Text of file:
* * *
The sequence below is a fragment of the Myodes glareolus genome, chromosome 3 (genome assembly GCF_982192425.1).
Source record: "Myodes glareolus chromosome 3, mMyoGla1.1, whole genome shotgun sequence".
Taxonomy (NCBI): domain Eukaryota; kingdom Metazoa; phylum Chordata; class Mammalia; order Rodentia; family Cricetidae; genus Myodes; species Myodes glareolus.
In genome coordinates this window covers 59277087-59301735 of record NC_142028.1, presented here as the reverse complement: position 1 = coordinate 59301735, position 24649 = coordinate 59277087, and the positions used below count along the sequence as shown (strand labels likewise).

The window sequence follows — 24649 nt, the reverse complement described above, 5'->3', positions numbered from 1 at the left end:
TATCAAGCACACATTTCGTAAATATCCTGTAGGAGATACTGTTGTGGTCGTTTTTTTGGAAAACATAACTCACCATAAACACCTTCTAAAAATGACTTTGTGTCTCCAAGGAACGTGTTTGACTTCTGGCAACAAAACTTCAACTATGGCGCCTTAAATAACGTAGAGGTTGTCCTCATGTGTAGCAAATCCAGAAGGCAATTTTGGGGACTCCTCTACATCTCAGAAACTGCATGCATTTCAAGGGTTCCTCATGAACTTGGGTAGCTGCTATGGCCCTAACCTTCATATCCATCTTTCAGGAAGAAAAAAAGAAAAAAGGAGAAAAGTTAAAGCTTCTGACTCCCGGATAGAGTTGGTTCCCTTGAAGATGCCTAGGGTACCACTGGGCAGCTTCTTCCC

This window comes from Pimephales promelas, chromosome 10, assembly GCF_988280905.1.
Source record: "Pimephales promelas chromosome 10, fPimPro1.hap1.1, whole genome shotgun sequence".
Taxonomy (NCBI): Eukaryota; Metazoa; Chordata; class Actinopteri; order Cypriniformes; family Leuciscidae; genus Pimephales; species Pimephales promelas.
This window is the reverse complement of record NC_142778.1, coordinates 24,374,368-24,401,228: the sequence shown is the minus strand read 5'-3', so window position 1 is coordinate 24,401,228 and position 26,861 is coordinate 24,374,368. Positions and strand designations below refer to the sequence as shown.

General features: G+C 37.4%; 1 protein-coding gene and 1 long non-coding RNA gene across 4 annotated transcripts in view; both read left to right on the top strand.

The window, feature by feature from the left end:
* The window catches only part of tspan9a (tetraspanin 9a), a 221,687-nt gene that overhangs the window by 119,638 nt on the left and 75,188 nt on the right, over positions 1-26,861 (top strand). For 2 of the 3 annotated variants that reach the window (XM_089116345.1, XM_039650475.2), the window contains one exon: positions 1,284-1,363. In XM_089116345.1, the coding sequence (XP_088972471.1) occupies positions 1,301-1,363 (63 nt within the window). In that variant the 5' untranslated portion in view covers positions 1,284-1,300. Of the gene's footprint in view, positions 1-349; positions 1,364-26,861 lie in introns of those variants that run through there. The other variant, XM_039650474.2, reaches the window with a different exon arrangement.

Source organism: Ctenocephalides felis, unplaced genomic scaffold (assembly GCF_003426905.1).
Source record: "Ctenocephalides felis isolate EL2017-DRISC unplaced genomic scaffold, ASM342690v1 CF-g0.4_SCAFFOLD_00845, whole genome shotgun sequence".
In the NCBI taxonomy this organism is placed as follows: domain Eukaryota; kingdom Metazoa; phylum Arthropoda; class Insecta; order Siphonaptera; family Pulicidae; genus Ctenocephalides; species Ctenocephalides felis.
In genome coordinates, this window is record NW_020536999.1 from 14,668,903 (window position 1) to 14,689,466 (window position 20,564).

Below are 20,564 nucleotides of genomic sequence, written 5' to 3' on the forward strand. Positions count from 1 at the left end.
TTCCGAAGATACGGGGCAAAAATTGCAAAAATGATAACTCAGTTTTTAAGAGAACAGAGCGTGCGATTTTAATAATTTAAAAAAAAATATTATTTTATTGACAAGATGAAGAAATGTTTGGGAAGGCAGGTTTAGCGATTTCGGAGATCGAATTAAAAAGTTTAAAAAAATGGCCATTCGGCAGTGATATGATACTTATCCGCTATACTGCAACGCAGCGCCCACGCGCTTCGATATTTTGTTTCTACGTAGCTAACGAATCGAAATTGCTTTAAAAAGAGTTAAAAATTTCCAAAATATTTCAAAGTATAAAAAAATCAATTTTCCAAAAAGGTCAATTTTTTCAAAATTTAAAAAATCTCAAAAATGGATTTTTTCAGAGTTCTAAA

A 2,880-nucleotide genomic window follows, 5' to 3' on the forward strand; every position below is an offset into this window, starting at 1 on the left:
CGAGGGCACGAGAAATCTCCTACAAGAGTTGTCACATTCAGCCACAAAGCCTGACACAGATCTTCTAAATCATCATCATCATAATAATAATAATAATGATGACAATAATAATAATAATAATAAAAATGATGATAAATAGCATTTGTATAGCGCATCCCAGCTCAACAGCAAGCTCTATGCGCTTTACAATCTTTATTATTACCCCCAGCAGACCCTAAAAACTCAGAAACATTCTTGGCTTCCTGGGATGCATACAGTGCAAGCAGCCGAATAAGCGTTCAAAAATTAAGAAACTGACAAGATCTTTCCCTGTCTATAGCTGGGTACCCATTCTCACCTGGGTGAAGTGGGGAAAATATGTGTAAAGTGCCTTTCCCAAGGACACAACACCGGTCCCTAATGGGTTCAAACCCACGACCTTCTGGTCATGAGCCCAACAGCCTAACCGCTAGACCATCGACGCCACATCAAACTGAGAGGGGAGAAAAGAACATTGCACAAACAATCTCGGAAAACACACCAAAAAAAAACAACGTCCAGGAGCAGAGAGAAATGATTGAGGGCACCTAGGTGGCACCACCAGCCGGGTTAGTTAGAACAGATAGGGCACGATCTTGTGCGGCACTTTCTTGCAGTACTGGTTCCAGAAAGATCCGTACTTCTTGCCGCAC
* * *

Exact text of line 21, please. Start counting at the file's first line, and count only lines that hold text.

CGAGGGCACGAGAAATCTCCTACAAGAGTTGTCACATTCAGCCACAAAGCCTGACACAGATCTTCTAAATCATCATCATCATAATAATAATAATAATGATGACAATAATAATAATAATAATAAAAATGATGATAAATAGCATTTGTATAGCGCATCCCAGCTCAACAGCAAGCTCTATGCGCTTTACAATCTTTATTATTACCCCCAGCAGACCCTAAAAACTCAGAAACATTCTTGGCTTCCTGGGATGCATACAGTGCAAGCAGCCGAATAAGCGTTCAAAAATTAAGAAACTGACAAGATCTTTCCCTGTCTATAGCTGGGTACCCATTCTCACCTGGGTGAAGTGGGGAAAATATGTGTAAAGTGCCTTTCCCAAGGACACAACACCGGTCCCTAATGGGTTCAAACCCACGACCTTCTGGTCATGAGCCCAACAGCCTAACCGCTAGACCATCGACGCCACATCAAACTGAGAGGGGAGAAAAGAACATTGCACAAACAATCTCGGAAAACACACCAAAAAAAAACAACGTCCAGGAGCAGAGAGAAATGATTGAGGGCACCTAGGTGGCACCACCAGCCGGGTTAGTTAGAACAGATAGGGCACGATCTTGTGCGGCACTTTCTTGCAGTACTGGTTCCAGAAAGATCCGTACTTCTTGCCGCAC